So this engine needs air in order to work? Damn, was hoping we'd just solved the problem of fuel weight on spacecraft.
I was pretty interested in that article when it first came out.
Its an interesting concept and really holds promise for UAVs or UCAVs. The Air Force was planning on sticking a full blown nuclear reactor in a B-36, but that didn't happen.
There are a number of problems with this article. The type of reaction involved produces large amounts of Gamma radiation, which contrary to what the article says, is actually the most difficult to stop since it has very high energy. The aircraft would still need heavy shelding (possibly too much to be practical). Being that it's a UAV, it would not need nearly as much as in a manned aircraft, but you won't be getting manned versions of the Global Hawk any time soon as the pictures in the article seem to indicate.
In addition, I don't the the public (especially the media) would understand the difference between 'normal' fission and this reaction. The first hint of the word nuclear would have everyone flipping out--so I don't think it would be very acceptable to the public.
Like I said, it is a pretty cool concept and could really do a lot to help UAVs or UCAVs.
is this nuclear powered planes a bit un-realistic with all the natural air crashes and with the unnatural air crashes?
I was just about to ask, what happens if one crashes or is downed? Does this other form of fission not emit such harmful radiation? Otherwise, talk about probable collateral damage to civilian lives.
Next faulty idea ....baloons are much better...
according to the article it's kosher. you stop zapping it with x-ray's (ie aircraft hits the the ground) and it stops producing gamma radiation. halfnium on its own isn't that bad, wouldn't want to eat it with your weaties everyday but the risk is managable. wonder how big of a "chunk" of halfnium we're talking about? i suppose that also defines how long the bird can stay up there?
Originally Posted by Tane Angle
A nuclear engine that does not splits nor fuses atoms? Sounds very
revolutionary to me. But for safety reasons I would rather keep the
aircraft unmanned, since the Globalhawk can fly autonomously with no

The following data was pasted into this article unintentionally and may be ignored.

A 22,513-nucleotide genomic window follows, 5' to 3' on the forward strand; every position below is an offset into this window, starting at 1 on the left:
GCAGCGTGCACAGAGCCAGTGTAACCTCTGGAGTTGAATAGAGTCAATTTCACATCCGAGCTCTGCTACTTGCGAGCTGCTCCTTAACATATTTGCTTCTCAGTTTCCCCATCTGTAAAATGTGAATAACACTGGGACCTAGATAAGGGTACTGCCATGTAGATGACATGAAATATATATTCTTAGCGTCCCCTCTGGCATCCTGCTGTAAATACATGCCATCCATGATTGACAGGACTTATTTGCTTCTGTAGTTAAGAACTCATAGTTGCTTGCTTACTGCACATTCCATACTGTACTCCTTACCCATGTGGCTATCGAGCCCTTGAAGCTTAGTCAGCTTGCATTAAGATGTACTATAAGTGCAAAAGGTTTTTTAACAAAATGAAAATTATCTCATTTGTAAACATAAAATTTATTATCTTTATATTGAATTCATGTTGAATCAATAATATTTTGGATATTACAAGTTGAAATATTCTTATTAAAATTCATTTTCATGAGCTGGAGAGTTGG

human assistance(man in the loop factor) and with nuclear engine it
can stay in the air for months.
This is actually not so new, obviously Jim Wilson had problems finding a new topic to write about, so he just reformulated an older article that had appeared on the "New Scientist" in february 2003. But he added some nice pictures.
Nuclear-powered drone aircraft on drawing board
19:00 19 February 03
The US Air Force is examining the feasibility of a nuclear-powered version of an unmanned aircraft. The USAF hopes that such a vehicle will be able to "loiter" in the air for months without refuelling, striking at will when a target comes into its sights.
With a nuclear drive a Global Hawk could fly for months without landing (Image: ***** NEWSERVICE)
But the idea is bound to raise serious concerns about the wisdom of flying radioactive material in a combat aircraft. If shot down, for instance, would an anti-aircraft gunner in effect be detonating a dirty bomb?
It raises political questions, too. Having Unmanned Aerial Vehicles (UAVs) almost constantly flying over a region would amount to a new form of military intimidation, especially if they were armed, says Ian Bellamy, an arms control expert at Lancaster University in Britain.
But right now, there seems no stopping the proliferation of UAVs, fuelled by their runaway success in the Kosovo and Afghanistan conflicts. The big attraction of UAVs is that they do not put pilots' lives at risk, and they are now the norm for many reconnaissance and even attack missions.
The endurance of a future nuclear-powered UAV would offer military planners an option they might find hard to turn down. Last week, the Pentagon allocated $1 billion of its 2004 budget for further development of both armed and unarmed UAVs.
The US Air Force Research Laboratory (AFRL) has funded at least two feasibility studies on nuclear-powered versions of the Northrop-Grumman Global Hawk UAV (pictured). The latest study, revealed earlier in February at an aerospace technology conference in Albuquerque, New Mexico, concluded that a nuclear engine could extend the UAV's flight time from hours to months.